IO Files: US/A/C.6/25
United States Delegation Working Paper
Proposal Regarding Draft Resolution On Codification of International Law
The recent exchange of letters between the President and Judge Francis Biddle regarding the reaffirmation of the principles of the Nuremberg charter in the context of a general codification of offenses against the peace and security of mankind,25 leads to a proposal that the United States Delegation submit to the General Assembly, under the subject of the Codification of International Law, a draft resolution reaffirming those principles of international law and encouraging their codification.[Page 540]
It is recommended that the United States propose the following resolution for adoption by the General Assembly:
The General Assembly,
recognizing the obligation laid upon it by Article 13, paragraph 1, sub-paragraph (a) of the Charter to initiate studies and make recommendations for the purpose of encouraging the progressive development of international law and its codification; and
taking note of the London agreement of August 8, 1945 for the establishment of an international military tribunal for the prosecution and punishment of the major war criminals;26
- approves the principles of international law established by the judgment of the Nuremberg Tribunal27 under the London agreement.
- directs the Assembly Committee on the Codification of International Law created by the Assembly’s resolution of ___________ to treat as a matter of primary importance the formulation of the principles of the London agreement and of the judgment of the Nuremberg Tribunal in the context of a general codification of offenses against the peace and security of mankind or in an International Criminal Code.
Judge Biddle, in a letter to the President dated November 9, 1946 reporting on the Nuremberg trials, recommended that “immediate consideration be given to drafting such a code (code of international criminal law), to be adopted, after the most careful study and consideration by the governments of the United Nations.” The President in his letter of reply to Judge Biddle said, “The setting up of such a code as that which you recommend is indeed an enormous undertaking, but it deserves to be studied and weighed by the best legal minds the world over. It is a fitting task to be undertaken by the governments of the United Nations. I hope that the United Nations, in line with your proposal, will reaffirm the principles of the Nuremberg charter in the context of a general codification of offenses against the peace and security of mankind.”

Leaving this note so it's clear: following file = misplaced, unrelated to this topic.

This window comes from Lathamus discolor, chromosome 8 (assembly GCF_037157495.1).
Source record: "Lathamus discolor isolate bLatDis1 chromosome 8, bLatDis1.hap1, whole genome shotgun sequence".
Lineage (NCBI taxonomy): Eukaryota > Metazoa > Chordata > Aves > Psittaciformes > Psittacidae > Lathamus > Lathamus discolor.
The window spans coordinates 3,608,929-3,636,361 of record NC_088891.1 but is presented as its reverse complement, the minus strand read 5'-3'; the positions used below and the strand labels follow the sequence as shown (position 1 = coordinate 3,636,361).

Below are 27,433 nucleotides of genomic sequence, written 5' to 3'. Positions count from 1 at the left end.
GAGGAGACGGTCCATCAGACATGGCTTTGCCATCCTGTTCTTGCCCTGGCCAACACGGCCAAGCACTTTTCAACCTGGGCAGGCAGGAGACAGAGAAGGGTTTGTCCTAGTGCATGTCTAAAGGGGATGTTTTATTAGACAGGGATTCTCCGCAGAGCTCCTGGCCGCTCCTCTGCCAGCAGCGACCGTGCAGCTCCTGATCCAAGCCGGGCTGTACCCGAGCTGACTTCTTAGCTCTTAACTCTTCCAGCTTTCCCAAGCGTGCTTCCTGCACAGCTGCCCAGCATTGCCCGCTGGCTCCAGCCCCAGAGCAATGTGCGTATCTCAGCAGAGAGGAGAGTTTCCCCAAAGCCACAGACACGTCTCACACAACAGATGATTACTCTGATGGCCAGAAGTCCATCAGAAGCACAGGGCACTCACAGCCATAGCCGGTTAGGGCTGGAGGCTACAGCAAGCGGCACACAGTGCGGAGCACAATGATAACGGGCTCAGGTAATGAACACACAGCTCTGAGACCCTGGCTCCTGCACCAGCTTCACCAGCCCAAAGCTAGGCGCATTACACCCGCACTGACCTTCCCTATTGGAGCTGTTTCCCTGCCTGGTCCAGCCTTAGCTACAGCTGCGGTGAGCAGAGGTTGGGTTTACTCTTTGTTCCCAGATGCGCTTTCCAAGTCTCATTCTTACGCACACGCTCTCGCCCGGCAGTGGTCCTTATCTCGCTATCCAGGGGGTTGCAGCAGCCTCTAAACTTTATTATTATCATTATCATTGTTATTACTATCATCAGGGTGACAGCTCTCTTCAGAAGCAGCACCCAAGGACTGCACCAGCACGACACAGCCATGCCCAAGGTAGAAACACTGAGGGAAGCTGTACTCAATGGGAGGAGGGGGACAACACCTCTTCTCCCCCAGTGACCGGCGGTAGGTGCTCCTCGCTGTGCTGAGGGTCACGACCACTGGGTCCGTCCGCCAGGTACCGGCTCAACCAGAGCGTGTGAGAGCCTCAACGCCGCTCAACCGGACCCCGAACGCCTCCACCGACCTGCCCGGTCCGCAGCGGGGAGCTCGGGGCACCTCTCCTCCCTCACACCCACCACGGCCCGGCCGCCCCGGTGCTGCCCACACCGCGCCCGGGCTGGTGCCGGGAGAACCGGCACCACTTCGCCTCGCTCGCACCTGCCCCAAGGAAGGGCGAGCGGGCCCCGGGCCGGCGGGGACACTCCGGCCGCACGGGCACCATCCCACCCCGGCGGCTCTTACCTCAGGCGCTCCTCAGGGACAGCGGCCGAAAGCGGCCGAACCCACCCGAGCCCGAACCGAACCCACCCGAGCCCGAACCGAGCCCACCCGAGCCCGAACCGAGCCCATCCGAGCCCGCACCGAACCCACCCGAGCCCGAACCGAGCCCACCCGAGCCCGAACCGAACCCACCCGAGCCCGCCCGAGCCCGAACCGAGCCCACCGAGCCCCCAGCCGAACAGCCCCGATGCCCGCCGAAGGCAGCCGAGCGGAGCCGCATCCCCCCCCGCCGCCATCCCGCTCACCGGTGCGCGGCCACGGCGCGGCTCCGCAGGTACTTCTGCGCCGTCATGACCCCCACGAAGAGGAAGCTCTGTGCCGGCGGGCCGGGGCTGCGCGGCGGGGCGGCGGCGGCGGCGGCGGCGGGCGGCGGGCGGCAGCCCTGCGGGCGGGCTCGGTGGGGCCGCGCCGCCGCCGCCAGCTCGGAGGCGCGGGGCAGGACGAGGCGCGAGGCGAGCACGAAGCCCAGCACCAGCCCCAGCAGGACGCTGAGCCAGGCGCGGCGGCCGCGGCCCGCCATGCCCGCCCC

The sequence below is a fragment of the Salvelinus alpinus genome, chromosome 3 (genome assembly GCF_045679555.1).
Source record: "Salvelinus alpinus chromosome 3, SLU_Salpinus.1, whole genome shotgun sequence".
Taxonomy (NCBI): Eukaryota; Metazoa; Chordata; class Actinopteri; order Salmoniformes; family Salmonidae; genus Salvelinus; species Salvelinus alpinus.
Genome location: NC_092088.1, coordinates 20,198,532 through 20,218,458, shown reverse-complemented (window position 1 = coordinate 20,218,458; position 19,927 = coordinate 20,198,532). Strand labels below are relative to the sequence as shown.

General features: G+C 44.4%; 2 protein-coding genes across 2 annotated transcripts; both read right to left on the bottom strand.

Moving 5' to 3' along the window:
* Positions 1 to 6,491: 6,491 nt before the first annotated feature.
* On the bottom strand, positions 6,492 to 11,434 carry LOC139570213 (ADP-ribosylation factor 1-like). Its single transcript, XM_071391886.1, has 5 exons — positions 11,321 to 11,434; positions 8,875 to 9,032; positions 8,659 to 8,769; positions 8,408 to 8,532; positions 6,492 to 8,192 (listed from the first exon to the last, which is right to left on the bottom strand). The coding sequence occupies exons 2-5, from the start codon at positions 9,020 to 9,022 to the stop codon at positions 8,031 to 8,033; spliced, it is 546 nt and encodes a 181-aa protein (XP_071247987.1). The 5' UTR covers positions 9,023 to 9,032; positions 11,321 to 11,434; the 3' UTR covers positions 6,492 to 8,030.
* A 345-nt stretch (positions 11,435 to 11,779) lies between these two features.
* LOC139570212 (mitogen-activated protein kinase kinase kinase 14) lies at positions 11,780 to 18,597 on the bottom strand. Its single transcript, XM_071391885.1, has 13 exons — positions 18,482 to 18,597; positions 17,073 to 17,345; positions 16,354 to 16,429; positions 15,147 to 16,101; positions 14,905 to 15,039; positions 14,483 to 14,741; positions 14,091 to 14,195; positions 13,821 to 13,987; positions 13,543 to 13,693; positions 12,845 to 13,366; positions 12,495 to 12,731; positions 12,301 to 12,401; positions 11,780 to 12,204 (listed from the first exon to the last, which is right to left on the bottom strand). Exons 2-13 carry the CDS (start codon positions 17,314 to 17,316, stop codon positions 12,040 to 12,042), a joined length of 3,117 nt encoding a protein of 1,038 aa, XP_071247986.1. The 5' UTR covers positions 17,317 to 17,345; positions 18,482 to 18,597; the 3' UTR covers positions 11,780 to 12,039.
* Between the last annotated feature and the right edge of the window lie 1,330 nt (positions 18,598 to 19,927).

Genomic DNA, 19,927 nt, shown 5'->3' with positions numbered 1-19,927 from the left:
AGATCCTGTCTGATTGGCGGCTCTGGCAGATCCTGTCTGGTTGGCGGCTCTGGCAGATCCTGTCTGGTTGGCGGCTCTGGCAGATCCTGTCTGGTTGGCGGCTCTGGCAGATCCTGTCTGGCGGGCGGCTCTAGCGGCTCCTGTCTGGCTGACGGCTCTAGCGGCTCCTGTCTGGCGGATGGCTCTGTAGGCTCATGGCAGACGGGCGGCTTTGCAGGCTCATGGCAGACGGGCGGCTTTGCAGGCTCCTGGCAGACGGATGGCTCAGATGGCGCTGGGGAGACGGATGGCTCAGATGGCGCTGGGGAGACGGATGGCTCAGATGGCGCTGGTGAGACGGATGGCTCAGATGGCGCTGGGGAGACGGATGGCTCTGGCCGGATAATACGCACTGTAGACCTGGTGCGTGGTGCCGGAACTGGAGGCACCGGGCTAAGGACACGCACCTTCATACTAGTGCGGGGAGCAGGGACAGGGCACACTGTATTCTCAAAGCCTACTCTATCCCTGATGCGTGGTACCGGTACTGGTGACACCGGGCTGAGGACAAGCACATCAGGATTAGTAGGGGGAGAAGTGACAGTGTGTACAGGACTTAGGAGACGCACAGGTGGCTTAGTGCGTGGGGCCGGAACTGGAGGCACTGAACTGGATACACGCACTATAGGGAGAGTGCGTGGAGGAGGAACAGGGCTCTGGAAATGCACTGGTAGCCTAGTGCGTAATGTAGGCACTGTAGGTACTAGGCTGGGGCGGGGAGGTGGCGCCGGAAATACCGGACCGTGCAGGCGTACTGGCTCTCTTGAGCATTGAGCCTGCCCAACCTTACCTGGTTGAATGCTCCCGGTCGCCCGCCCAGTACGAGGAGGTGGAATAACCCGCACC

It seems appropriate for the United States to take the lead in recommending to the United Nations that the General Assembly not only instruct a committee to study the procedures to be followed in codifying [Page 541] international law (as is being done in a resolution being proposed jointly by the United States and the Chinese Delegations) but that the General Assembly itself approve the principles of international law established by the International Military Tribunal under the judgments which it rendered.
- Judge Biddle, formerly Attorney General of the United States, was the United States Member of the International Military Tribunal for the prosecution of the major Nazi war criminals. For text of his report of November 9 to President Truman on the Nuremberg trial and judgment and recommendations for further action, see Department of State Bulletin, November 24, 1946, pp. 954 ff.; for President Truman’s reply on November 12, see ibid., p. 954.↩
- For documentation concerning the discussions in London in 1945 for the setting up of the Nuremberg Tribunal, see Foreign Relations, 1945, vol. iii, pp. 1151 ff.↩
- The bulk of the documentation of the International Military Tribunal, and the proceedings at Nuremberg, are printed in The Trial of the Major War Criminals Before the International Military Tribunal, Nuremberg, 14 November 1945–1 October 1946, 42 vols. (Nuremberg 1947–49); for bracketed note on the interest of the United States in the prosecution of the German war criminals, see Foreign Relations, 1946, vol. v, p. 823.↩